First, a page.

Cutting Power Use in Greece Will Bring Consumers More Aid

September 21, 2022

ATHENS – Facing a tough winter with high energy costs and likely limited supplies, Greeks and residents in the country who reduce electricity use will get additional state subsidies.

The New Democracy government is already paying up to 94 percent of the bill for beleaguered households, bolstered with revenues from what looks to be a record-breaking tourism season during the waning COVID-19 pandemic.

There have been alternating warnings that if electric use isn’t curtailed that there could even be periods of blackouts although government officials have downplayed those fears with 2023 elections coming.

The energy crisis is being driven by the effect of Russia’s invasion of Ukraine and while Russian sources that supply the European Union with 40 percent of its needs were exempted from sanctions, President Vladimir Putin said he may curtain supplies in retaliation.

Besides subsidies, Greece capped payments to power producers to show their real production costs, which effectively scrapped a surcharge put on bills, noted Reuters in a report on the crisis.

Speaking to Greek Sfera radio, Prime Minister Kyriakos Mitsotakis said the government would offer citizens gradual subsidies as an incentive to lower their energy use but it wasn’t said what that would be.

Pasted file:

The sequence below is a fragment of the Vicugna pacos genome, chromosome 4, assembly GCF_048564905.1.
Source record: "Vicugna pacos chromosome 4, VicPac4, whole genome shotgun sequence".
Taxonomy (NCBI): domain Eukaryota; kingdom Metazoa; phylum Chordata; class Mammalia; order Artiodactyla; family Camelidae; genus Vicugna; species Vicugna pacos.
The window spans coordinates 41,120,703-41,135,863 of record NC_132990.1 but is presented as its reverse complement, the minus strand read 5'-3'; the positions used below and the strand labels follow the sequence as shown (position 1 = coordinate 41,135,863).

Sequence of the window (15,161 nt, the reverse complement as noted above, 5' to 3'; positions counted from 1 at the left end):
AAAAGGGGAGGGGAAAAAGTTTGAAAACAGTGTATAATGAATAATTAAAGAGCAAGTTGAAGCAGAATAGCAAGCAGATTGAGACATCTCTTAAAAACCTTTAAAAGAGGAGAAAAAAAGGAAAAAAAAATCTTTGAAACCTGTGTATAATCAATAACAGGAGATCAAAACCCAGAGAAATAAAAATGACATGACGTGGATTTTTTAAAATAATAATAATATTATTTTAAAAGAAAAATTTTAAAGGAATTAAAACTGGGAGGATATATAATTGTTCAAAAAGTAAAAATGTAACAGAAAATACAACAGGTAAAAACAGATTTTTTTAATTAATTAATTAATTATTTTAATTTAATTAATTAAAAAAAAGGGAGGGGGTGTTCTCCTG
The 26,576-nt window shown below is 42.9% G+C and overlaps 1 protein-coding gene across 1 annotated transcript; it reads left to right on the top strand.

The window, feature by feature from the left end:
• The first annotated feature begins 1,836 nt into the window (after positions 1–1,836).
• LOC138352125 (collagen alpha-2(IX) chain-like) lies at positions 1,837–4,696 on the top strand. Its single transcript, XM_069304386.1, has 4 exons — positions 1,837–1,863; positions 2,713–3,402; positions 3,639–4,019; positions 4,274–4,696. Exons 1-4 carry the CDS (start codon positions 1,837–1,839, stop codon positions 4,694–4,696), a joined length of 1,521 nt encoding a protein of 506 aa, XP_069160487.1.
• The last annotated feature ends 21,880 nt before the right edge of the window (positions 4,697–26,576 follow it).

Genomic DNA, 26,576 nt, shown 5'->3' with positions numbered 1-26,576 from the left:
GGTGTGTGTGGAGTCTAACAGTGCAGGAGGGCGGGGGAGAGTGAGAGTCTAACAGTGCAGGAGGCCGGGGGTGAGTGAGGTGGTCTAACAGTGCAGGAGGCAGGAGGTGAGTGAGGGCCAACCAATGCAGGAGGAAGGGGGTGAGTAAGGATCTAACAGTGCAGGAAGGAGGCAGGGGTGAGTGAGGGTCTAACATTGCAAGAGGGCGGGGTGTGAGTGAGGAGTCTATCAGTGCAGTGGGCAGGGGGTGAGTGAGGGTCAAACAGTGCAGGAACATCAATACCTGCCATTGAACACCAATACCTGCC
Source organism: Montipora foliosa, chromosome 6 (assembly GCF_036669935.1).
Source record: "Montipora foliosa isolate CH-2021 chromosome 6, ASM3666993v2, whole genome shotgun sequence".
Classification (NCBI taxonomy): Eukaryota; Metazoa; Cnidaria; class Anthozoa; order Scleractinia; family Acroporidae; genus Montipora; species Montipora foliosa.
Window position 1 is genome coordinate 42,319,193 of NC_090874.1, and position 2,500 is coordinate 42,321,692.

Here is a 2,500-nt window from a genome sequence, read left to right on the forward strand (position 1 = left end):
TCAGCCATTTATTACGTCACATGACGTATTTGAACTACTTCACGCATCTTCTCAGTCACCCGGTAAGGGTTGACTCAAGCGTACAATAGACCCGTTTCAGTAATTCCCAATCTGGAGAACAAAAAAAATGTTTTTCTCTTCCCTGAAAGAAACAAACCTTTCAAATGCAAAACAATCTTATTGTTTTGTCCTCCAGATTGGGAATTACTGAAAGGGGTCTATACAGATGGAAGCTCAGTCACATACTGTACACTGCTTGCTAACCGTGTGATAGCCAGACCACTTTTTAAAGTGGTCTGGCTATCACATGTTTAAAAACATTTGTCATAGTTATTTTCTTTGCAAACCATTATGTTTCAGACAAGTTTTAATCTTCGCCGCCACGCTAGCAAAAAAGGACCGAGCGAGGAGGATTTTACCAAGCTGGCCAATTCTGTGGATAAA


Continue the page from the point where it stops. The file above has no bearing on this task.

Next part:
“The more energy you save compared to last year’s bill … the bigger subsidy you will get,” Mitsotakis said.

The European Commission last week proposed measures requiring EU countries to cut electricity use during peak price hours and force fossil fuel firms to share profits, the news agency said.

Mitsotakis said the government will levy Greek refiners’ windfall revenue and use the proceeds to offer across-the-board subsidies for heating oil to help consumers who use that fuel, but natural gas users will suffer.

Greece, which burns more than 40 percent of its gas to generate electricity, has cut Russian pipeline gas imports and turned to more use of its only liquefied natural gas (LNG) terminal and is turning toward sustainable sources.

While the government has turned back toward using coal to generate electricity, some gas-fired plants will try to switch to oil,  Energy Minister Kostas Skrekas told SKAI TV.

He said in any case that there wouldn’t be power cuts during the winter even to secure energy supplies saying that scenario with elections looming and putting Greeks in the cold and dark has “nearly a zero chance.”

Consumers in Greece hit hard by price hikes who weren’t customers of Greece’s state-run Public Power Corporation (PPC) are returning in big numbers, seeking energy security, Kathimerini said.


ATHENS - Often touted as one of the best times to visit Greece to avoid summer crowds and have weather good enough for swimming, May ended with wild thunderstorms in Athens and rain across the country and continued cool.

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